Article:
The Philippine government banned inbound flights from South Africa, Botswana, Namibia, Zimbabwe, Lesotho, Eswatini, Mozambique, Austria, Czech Republic, Hungary, The Netherlands, Switzerland, Belgium, and Italy from Nov. 28 until Dec. 15 to prevent the entry of the Omicron variant. Filipinos coming from these countries may enter the Philippines but they can only do so through government or non-government-initiated repatriation and bayanihan flights.
Follow this page for updates on the new COVID-19 variant, dubbed Omicron and originally detected in South Africa. Photo courtesy of the The STAR/Miguel de Guzman
There is no indication that Omicron causes more severe disease than previous Covid variants, and existing vaccines should protect people who contract it against the worst outcomes of the disease, a top WHO official tells AFP Tuesday.
"We have highly effective vaccines that have proved effective against all the variants so far, in terms of severe disease and hospitalisation, and there's no reason to expect that it wouldn't be so" for Omicron, Michael Ryan, the World Health Organization's emergencies director, tells AFP in an interview, stressing that more research was needed. — AFP
Russia has registered its first two cases of the new Omicron variant of the coronavirus in its nationals returning from South Africa — where the variant was first detected — the country's health agency says on Monday.
"Two citizens who returned to Russia from South Africa have been diagnosed with the Omicron coronavirus strain," the Rospotrebnadzor health agency says in a statement.
The agency says that all Russians returning from South Africa and its neighbouring countries are tested at the border and placed in special observatories. — AFP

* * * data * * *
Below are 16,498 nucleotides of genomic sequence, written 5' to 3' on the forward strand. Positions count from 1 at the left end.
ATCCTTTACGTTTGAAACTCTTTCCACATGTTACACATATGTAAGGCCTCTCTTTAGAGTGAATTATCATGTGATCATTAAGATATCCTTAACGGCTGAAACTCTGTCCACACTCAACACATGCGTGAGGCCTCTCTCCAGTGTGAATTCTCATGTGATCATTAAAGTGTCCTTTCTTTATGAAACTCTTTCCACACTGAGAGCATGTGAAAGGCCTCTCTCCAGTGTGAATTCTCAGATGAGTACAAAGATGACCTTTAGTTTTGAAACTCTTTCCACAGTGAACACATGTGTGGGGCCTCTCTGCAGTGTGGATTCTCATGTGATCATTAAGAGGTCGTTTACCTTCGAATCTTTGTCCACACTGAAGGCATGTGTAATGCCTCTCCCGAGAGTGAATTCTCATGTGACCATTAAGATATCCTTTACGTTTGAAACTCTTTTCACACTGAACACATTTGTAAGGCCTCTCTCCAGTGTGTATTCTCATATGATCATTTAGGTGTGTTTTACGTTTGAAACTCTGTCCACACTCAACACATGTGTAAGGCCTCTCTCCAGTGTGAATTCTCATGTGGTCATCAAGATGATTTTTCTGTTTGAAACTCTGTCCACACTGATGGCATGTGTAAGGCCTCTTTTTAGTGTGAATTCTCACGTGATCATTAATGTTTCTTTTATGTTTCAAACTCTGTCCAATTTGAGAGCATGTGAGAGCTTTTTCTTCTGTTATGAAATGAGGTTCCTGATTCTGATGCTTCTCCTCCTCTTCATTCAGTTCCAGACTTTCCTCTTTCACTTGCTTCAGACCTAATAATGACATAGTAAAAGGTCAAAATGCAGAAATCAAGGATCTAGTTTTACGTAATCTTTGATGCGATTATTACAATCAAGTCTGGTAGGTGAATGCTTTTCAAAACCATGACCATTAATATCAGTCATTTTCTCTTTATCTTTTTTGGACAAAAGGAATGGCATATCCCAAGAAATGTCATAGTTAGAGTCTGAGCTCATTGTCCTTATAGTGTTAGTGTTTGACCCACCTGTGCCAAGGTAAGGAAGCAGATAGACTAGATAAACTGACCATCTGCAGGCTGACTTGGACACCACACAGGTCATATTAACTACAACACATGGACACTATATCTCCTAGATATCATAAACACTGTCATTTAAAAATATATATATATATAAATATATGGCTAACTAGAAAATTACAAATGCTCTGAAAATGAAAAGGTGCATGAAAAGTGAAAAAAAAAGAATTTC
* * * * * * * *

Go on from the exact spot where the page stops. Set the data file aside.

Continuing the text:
South African President Cyril Ramaphosa on Monday urges citizens to get vaccinated as the country battles an unprecedented surge in cases driven by the new Omicron variant.
The number of daily infections rose five-fold in the space of a week, from 2,828 on November 26 to 16,055 last Friday.
About a quarter of tests for coronavirus have been positive, compared to just around two percent of those tested a fortnight ago.
"We are experiencing a rate of infections that we have not seen since the pandemic started," Ramaphosa warns in his weekly newsletter. — AFP
The new Omicron variant of COVID-19 could slow the global economic recovery, just as the Delta strain did, IMF chief Kristalina Georgieva says.
"A new variant that may spread very rapidly can dent confidence and in that sense, we are likely to see some downgrades of our October projections for global growth," she says at a Reuters event.
In its most recent World Economic Outlook, the fund projected global growth of 5.9% this year and 4.9 percent in 2022, but the United States and other major economies suffered sharp downward revisions after the spread of the Delta variant "caused some friction," Georgieva says. — AFP
The emergence of the Omicron variant of the coronavirus is the "ultimate evidence" of the danger of unequal vaccination rates around the world, the head of the Red Cross says.
In an interview with AFP during a visit to Moscow, Francesco Rocca, the president of the International Federation of Red Cross and Red Crescent Societies, also raises concerns about the politicization of migrants and for the plight of civilians in Afghanistan as winter approaches.
Asked about the global approach to vaccinations, the head of one of the world's largest humanitarian groups say more needed to be done to fight rampant vaccine inequality.